Organize Your Affairs to Help Your Heirs

February 6, 2018

 

That fact is, not one of us knows when our last day on earth will be. There are a number of benefits to listing your assets, debts, and final wishes long before that day arrives, also known as “getting your affairs in order”.  After you’re gone, many of the tasks and decisions your loved ones will have to handle usually aren't covered by basic estate planning documents, and without proper records, you’ve left them a major headache.

 

In addition, costly or painful losses can result from a failure to organize your affairs. Stocks, bonds, bank accounts, real estate, and insurance policy benefits may go unclaimed and be turned over to the state government. Each year, millions of dollars go into state treasuries because the rightful property owners couldn't be found.  Fortunately, losses like these can be avoided with a little bit of planning and organizing.

 

Making things easier for your heirs is not difficult, but it may take a few hours to compile. Try breaking the task into manageable sections by identifying some broad categories of information:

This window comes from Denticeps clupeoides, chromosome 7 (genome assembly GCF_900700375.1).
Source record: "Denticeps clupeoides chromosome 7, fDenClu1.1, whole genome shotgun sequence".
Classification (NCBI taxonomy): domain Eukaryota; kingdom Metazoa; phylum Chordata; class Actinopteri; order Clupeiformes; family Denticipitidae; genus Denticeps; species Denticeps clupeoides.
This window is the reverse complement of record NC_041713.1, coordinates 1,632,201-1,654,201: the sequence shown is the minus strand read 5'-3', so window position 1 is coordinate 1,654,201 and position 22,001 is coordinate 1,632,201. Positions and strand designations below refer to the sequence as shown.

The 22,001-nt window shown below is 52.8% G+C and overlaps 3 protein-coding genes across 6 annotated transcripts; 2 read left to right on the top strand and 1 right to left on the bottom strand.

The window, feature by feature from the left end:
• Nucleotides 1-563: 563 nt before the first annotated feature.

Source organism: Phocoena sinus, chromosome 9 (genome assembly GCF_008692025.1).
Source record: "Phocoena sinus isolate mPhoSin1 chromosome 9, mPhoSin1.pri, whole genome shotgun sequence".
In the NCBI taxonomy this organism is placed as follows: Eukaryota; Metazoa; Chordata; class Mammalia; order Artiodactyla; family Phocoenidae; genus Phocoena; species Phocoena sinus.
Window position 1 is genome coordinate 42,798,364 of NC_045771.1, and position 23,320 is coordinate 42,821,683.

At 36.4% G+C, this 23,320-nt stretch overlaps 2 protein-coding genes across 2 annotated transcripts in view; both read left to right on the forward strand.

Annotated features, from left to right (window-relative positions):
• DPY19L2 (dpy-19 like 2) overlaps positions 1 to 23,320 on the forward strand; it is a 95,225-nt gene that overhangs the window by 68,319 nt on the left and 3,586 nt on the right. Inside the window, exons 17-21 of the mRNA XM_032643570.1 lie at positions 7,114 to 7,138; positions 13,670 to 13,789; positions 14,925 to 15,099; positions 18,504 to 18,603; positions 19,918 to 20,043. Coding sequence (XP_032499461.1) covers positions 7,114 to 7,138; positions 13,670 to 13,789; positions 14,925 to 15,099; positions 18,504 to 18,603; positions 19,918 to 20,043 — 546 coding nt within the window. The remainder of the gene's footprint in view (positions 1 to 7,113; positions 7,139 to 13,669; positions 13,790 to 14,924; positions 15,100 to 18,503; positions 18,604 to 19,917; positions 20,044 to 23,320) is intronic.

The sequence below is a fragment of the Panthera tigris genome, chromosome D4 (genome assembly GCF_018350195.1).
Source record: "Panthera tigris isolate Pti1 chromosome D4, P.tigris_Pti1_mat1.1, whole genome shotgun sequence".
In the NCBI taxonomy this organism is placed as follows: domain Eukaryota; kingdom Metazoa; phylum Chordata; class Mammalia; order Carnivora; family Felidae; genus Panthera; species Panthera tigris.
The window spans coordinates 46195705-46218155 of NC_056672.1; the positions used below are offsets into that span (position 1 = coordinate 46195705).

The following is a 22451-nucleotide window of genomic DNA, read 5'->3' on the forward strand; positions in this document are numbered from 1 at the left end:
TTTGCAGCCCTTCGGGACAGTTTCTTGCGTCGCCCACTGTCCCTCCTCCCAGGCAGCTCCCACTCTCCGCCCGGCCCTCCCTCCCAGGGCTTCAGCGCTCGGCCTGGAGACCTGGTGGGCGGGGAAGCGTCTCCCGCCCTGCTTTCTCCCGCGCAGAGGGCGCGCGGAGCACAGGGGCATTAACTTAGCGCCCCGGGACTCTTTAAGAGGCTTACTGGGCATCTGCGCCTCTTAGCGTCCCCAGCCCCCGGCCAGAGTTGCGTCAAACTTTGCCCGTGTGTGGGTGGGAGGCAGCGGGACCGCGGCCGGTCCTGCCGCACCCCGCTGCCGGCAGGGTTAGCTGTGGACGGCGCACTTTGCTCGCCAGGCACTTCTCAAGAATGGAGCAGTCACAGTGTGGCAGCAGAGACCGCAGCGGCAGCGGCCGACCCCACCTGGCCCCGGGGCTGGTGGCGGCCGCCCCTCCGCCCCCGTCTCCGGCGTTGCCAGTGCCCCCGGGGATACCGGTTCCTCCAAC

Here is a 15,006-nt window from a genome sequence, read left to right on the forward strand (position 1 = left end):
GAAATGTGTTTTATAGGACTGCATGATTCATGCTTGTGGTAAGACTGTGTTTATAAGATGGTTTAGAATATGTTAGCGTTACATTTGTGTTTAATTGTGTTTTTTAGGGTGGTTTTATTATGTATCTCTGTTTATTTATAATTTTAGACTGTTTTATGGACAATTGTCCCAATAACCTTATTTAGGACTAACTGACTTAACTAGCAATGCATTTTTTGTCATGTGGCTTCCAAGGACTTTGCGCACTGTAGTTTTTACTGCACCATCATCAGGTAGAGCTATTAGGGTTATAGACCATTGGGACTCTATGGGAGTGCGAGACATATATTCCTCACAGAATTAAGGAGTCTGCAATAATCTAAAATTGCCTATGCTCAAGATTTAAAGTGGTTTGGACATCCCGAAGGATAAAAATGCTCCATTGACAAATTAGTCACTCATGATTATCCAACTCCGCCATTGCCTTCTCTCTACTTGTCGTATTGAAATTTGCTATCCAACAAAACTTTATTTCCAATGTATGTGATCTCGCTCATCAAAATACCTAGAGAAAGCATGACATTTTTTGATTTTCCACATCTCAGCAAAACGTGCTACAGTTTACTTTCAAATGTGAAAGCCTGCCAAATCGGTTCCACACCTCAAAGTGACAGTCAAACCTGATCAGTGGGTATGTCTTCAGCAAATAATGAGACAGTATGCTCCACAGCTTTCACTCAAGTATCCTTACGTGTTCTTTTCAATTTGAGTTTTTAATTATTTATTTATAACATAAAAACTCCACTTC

• wills, living trusts, deeds, and other important documents

  • insurance policies

  • former employers, current employers, pensions and retirement accounts

  • bank, money market, mutual fund accounts, stock and bonds

  • business interests

  • vehicle, recreational vehicle, and boat titles

  • service providers, memberships

  • mortgages, credit card accounts, outstanding debts

  • health care directives

  • organ or body donation, burial or cremation wishes

  • websites, email and social media accounts

  • letters to loved ones

  • family history, location of photographs and heirlooms

  • instructions on how to access items in safes, safe deposit boxes, and other locked or hidden places

 

Organize this information in a way that will help your family handle your affairs by listing account or policy numbers, contacts, phone numbers and passwords. You can structure the information any way you like. Even some scribbled notes left in an accessible location are better than nothing. It’s not hard to put it all in a spreadsheet or word document, or you can purchase organizational tools online. Revisit and update your affairs document once a year, perhaps when you are filing your taxes.  

 

Store your information in a safe place, such as fireproof waterproof lockbox, a home safe, or safe deposit box. Be sure to discuss your records with those closest to you so they know where to find important papers when the time comes. 

 

Many people experience a satisfaction from organizing their affairs. Taking a few hours to record this information and store it in a safe location will reduce the eventual burden on your loved ones.  It can also allow you to experience the freedom of facing your mortality and addressing unfinished business.  If you’d like more information on ways to protect your estate, we can help at Penny Lane Financial.

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